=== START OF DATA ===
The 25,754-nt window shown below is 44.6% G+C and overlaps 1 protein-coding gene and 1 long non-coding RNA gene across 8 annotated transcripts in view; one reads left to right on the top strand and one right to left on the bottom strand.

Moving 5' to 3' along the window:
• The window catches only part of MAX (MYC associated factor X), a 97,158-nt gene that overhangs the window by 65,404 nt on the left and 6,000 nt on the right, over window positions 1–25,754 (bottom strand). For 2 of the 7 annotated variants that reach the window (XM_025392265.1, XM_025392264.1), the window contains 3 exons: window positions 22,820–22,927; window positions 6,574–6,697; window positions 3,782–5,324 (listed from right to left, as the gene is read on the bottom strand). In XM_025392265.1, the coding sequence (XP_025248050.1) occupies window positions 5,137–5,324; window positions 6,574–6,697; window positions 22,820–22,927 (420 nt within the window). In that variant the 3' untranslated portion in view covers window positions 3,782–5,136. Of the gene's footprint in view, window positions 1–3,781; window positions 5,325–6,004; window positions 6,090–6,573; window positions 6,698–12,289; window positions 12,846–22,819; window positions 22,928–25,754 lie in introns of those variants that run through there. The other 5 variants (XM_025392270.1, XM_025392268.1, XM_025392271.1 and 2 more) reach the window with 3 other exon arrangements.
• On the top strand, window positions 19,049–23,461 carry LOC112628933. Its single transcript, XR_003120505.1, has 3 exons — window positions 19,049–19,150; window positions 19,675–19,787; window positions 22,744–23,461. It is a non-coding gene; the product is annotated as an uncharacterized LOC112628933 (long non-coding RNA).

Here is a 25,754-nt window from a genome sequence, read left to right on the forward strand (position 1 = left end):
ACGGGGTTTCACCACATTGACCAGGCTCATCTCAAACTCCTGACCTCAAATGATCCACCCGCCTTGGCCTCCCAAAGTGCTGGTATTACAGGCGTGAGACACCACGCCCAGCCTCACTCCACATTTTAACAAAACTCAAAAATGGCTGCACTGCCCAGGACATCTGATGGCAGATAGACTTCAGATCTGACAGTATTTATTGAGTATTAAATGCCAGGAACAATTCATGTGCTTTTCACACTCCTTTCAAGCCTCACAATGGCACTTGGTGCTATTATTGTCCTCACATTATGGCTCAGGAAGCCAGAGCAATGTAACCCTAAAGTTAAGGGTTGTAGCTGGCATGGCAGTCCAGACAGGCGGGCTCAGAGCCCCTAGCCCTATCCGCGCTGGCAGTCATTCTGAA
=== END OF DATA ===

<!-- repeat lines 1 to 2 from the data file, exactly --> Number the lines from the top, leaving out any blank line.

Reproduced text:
The 25,754-nt window shown below is 44.6% G+C and overlaps 1 protein-coding gene and 1 long non-coding RNA gene across 8 annotated transcripts in view; one reads left to right on the top strand and one right to left on the bottom strand.

Moving 5' to 3' along the window: